CHICAGO — Crizotinib induced partial or complete tumor shrinkage among half of patients with inoperable, advanced or metastatic ALK-positive inflammatory myofibroblastic tumor, according to results of the phase 2 EORTC 90101 CREATE trial presented at American Association for Cancer Research Annual Meeting.

Investigators reported a 50% objective response rate and a 100% disease control rate among patients with ALK-positive disease. Investigators also observed sporadic activity of crizotinib (Xalkori, Pfizer) in ALK-negative cases.

“In the absence of validated treatment alternatives ... and considering the limitations of nonrandomized drug testing, we propose to redefine crizotinib as the standard of care for patients with locally advanced or metastatic ALK-positive inflammatory myofibroblastic tumor,” Patrick Schöffski, MD, MPH, head of the department of general medical oncology at Leuven Cancer Institute at University Hospitals Leuven in Belgium, said during his presentation.

Inflammatory myofibroblastic tumors — a rare type of soft tissue sarcoma associated with ALK rearrangement or copy number changes — can cause considerable functional disabilities and organ dysfunction. They also can be fatal.

Surgery — including amputations — is standard; however, resection often is not feasible because tumors are close to vital organs. These tumors typically are resistant to radiotherapy and conventional chemotherapy, leaving few options for patients with unresectable or locally recurring disease, according to study background.

“The National Comprehensive Cancer Network began recommending the off-label use of crizotinib as a treatment for ALK-positive inflammatory myofibroblastic tumors a few years ago, after a single ALK-positive patient was reported to benefit,” Schöffski said in a press release.

“Our data in predominantly adult patients with inflammatory myofibroblastic tumors, combined with recently published data for children with this disease, support this recommendation and suggest that crizotinib should be considered the standard of care for patients with ALK-positive inflammatory myofibroblastic tumor who cannot be treated with surgery,” Schöffski added.

In the EORTC 90101 CREATE trial, Schöffski and colleagues assessed the activity and safety of crizotinib — an inhibitor of ALK, MET and ROS1 — for inflammatory myofibroblastic tumors.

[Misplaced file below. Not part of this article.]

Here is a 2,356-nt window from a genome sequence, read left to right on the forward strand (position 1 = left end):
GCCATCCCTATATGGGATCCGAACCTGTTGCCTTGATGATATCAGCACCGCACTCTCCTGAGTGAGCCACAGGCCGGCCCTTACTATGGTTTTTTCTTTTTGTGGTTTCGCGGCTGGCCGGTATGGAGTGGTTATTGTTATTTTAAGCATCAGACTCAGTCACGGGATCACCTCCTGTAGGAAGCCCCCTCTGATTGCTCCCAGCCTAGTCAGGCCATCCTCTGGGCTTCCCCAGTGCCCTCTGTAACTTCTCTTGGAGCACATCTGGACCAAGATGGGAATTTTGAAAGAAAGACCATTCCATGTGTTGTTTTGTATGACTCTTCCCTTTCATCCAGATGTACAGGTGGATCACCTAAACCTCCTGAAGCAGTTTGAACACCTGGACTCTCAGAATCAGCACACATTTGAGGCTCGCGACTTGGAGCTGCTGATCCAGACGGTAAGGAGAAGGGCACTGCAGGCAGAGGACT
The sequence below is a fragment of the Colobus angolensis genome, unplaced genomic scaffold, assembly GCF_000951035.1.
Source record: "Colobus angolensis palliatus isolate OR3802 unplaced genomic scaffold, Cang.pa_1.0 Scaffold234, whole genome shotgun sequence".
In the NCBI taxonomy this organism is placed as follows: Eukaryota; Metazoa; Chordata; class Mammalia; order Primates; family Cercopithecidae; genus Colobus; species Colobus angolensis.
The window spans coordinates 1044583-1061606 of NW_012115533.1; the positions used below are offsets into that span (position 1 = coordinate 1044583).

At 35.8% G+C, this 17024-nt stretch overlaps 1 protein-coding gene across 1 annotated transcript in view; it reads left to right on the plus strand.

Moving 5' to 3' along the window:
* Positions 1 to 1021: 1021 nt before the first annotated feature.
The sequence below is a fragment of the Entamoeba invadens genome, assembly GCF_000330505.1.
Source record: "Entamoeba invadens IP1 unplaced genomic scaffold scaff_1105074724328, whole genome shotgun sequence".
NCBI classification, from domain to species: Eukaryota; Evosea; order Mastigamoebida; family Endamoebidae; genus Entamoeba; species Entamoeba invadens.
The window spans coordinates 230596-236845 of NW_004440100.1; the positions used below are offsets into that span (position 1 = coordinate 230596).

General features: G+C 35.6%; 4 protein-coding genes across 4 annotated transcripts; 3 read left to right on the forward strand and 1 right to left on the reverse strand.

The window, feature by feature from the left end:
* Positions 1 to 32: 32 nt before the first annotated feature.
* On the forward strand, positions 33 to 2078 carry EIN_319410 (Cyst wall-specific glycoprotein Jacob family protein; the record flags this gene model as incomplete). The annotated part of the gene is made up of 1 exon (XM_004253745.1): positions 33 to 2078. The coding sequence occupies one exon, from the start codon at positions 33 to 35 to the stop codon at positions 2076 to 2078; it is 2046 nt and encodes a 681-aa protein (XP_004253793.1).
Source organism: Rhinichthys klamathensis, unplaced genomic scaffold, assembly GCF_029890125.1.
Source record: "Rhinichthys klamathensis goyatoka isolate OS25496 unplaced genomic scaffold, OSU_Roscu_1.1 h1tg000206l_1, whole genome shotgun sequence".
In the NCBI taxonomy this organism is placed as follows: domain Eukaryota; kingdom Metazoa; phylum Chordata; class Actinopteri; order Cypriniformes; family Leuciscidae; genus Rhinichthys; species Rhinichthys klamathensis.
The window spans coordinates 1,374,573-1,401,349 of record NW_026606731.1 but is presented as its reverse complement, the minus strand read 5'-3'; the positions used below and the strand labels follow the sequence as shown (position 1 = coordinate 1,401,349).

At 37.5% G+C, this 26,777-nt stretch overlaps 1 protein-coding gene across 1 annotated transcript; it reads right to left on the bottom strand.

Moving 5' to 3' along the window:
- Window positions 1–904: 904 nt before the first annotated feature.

Investigators recruited 35 patients from 13 sites in eight European countries between October 2012 and April 2017. Twenty patients who had centrally confirmed inflammatory myofibroblastic tumors received 250 mg oral crizotinib daily until disease progression.

Twelve eligible patients had ALK-positive disease, defined as at least 15% of tumor cells with rearrangement on fluorescence in situ hybridization or immunohistochemical positivity. Of these, six achieved a confirmed partial response or complete response (overall response rate = 50%; 95% CI, 21.1-78.9). One patient achieved nonconfirmed partial response and five demonstrated stable disease as best response.

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One patient with ALK-negative disease was not evaluable due to no measurable disease at baseline.

Among the seven evaluable patients with ALK-negative disease, one (14.3%) achieved partial response, five had stable disease and one had progressive disease.

Researchers reported a higher disease control rate (100% vs. 85.7%) and 1-year PFS rate (73.3% vs. 53.6%) among patients with ALK-positive disease. One-year OS rates were 81.8% (95% CI, 44.7-95.1) in the ALK-positive group and 83.3% (27.3-97.5) in the ALK-negative group.

The ORR and disease control rate results in the ALK-positive group met prespecified criteria for the trial.

Overall, the most common adverse events included nausea (55%), fatigue (45%), blurred vision (45%), vomiting (35%) and diarrhea (35%).

“Our study highlights how identifying the genetic drivers of a rare type of cancer can be used to find a new precision medicine for patients who otherwise have few treatment options,” Schöffski said. “The inclusion in our trial of a group of patients with ALK-negative inflammatory myofibroblastic tumors provides valuable insight into the selectivity of crizotinib and our understanding of this rare disease, even if we cannot formally compare the outcomes for the ALK-positive and -negative groups.” – by Mark Leiser

 

Reference:

Schöffski P, et al. Abstract CT045. Presented at: American Association for Cancer Research Annual Meeting; April 14-18, 2018; Chicago.

 

Disclosures: Pfizer supported the study and provided crizotinib. Schöffski reports an institutional travel grant from Pfizer. Please see the abstract for all other authors’ relevant financial disclosures.